Date of Award

Spring 5-17-2013

Degree Type

Dissertation

Degree Name

Doctor of Philosophy (PhD)

Department

Middle-Secondary Education and Instructional Technology

First Advisor

David W. Stinson

Second Advisor

Stephanie Behm-Cross

Third Advisor

Elizabeth DeFreitas

Fourth Advisor

Janice Fournillier

Fifth Advisor

Philo Hutcheson

Sixth Advisor

Pier Junor Clarke

Abstract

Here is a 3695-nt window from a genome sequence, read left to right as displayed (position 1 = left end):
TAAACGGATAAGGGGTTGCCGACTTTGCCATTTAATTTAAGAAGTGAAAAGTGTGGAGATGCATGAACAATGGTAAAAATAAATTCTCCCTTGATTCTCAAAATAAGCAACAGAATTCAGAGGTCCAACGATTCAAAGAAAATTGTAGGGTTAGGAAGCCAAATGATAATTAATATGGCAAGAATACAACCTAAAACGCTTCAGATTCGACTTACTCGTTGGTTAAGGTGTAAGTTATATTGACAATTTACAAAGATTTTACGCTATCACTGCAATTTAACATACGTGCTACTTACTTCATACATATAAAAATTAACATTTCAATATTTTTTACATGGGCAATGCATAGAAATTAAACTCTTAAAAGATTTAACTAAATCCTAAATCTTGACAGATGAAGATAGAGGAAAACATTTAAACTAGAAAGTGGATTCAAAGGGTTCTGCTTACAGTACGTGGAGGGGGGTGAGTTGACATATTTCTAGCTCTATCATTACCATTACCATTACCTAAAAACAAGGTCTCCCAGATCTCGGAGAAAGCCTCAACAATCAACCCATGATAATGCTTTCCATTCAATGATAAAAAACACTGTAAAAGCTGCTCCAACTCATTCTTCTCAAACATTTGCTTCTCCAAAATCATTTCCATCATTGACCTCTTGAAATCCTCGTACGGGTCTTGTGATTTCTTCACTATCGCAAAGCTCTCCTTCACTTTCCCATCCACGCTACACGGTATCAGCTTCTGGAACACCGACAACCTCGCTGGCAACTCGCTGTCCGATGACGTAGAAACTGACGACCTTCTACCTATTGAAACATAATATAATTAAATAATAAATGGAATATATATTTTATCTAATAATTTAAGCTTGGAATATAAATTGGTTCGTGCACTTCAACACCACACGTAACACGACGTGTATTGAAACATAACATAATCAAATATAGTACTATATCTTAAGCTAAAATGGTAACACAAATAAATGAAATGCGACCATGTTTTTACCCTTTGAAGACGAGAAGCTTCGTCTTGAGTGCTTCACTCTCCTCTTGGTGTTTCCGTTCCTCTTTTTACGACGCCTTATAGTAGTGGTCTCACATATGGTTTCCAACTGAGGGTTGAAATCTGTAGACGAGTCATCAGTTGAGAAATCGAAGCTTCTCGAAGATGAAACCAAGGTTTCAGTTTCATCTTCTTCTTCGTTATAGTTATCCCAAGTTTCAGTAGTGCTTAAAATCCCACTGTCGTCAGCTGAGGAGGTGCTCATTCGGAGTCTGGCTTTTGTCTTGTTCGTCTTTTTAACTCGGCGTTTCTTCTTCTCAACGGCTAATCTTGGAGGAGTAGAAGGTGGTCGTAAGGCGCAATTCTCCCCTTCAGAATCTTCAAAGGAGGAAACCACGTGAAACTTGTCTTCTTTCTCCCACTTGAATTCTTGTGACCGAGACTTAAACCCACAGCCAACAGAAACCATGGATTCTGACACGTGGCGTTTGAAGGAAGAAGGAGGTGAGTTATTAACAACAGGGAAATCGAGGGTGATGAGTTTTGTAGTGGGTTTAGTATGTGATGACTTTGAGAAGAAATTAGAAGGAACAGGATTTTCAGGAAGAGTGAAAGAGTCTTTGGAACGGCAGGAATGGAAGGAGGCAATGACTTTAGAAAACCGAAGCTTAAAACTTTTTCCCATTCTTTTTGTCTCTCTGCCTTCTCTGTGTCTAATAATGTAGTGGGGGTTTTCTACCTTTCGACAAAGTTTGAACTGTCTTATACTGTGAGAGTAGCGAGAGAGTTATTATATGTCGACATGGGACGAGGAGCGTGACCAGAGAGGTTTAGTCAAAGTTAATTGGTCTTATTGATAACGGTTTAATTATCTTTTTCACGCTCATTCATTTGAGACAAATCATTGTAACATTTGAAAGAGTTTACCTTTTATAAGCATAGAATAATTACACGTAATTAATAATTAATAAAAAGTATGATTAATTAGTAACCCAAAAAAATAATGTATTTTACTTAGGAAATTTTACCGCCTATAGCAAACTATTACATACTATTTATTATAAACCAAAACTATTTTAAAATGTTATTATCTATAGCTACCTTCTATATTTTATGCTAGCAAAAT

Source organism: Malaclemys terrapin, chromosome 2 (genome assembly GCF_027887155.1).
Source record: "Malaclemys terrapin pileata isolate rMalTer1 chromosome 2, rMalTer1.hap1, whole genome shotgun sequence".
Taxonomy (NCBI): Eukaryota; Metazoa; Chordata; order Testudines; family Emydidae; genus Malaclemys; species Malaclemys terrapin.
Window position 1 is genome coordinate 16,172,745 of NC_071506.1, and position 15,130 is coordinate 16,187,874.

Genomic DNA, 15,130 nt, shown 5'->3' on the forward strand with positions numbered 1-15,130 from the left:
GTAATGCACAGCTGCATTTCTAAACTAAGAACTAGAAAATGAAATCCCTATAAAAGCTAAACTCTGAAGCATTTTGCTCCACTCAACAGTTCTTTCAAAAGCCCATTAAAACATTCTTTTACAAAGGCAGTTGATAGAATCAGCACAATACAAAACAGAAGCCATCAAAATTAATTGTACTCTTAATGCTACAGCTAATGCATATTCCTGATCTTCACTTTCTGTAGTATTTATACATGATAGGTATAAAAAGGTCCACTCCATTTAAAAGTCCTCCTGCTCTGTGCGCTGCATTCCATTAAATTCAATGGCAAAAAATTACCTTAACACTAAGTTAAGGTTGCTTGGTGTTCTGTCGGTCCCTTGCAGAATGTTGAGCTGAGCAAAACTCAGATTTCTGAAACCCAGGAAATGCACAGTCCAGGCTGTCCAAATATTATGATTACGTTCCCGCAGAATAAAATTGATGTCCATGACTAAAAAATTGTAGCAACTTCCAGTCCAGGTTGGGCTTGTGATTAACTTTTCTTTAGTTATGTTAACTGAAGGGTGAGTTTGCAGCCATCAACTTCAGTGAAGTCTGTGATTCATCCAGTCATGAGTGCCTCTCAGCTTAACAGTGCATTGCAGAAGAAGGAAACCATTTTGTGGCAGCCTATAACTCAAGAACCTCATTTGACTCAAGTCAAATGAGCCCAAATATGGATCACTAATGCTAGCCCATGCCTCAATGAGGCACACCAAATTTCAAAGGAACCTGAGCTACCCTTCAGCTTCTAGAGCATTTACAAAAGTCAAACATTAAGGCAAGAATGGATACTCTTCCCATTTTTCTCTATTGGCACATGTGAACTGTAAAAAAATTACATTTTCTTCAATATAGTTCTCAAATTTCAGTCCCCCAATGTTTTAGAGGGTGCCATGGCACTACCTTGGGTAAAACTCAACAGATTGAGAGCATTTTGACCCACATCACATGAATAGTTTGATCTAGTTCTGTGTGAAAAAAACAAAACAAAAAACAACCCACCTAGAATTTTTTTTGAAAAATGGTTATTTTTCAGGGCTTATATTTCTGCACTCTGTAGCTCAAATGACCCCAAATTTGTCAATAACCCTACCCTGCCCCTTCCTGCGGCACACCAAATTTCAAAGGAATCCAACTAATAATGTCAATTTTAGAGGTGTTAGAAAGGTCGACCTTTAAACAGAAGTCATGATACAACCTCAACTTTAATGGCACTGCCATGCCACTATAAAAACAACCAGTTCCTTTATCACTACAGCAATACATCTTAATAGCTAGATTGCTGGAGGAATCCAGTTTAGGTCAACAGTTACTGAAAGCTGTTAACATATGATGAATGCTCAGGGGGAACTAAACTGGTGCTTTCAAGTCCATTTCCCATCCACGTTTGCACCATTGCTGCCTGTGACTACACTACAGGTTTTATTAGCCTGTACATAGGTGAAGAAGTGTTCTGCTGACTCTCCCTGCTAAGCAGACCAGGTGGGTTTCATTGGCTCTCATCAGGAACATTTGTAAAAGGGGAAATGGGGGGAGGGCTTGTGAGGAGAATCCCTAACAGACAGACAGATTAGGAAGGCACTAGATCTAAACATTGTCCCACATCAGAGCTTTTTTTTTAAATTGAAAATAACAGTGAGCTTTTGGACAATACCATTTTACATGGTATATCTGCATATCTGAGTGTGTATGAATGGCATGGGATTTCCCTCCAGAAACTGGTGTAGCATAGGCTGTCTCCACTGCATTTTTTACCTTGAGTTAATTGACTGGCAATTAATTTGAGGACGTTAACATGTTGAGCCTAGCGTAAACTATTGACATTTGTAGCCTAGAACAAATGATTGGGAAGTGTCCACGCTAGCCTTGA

Since the mid-20th century in the United States, there have been several reform movements within mathematics education; each movement has been subject to its own unique socio-cultural and -political forces. The National Council of Teachers of Mathematics’ (NCTM) Standards documents—Curriculum and Evaluation Standards for School Mathematics (1989), Professional Standards for Teaching Mathematics (1991), Assessment Standards for School Mathematics (1995), and Principles and Standards for School Mathematics (2000)—not only represent the most recent of these reform movements but also the most enduring. Collectively, these documents have formed a discourse (cf. Foucault, 1969/1972)—Standards-based mathematics education—that has guided mathematics education through the 1990s and beyond. This study uses Foucaultian archaeological and genealogical methods (cf. Foucault, 1969/1972, 1975/1995) to explore Standards-based mathematics education as a “discursive formation” (Foucault, 1969/1972) and the complex power relations (cf. Foucault, 1976/1990) that made it possible for the formation to become The discourse of school mathematics, making others impossible. Data for the exploration includes the Standards documents, earlier histories of the NCTM Standards moment, scholarly and policy literature surrounding the NCTM documents, and oral history interviews with several of the writers of the NCTM documents. The study presents a historical narrative of mathematics education in the 20th century that both contextualizes Standards-based mathematics education and problematizes NCTM’s efforts; a key focus is the strategy that NCTM deployed to maintain the viability of Standards-based mathematics education as a discourse. Foucault’s (1984) “author function” is used to address the ways that the writers, externalities, and NCTM as an organization “authored” the Standards documents. The study concludes arguing that perpetuating the discursive formation of Standards-based mathematics education is neither good nor bad but only dangerous; therefore, it requires mathematics educators to maintain a sense of pessimistic activism related to present and future reform efforts (cf. Foucault, 1983/1997).

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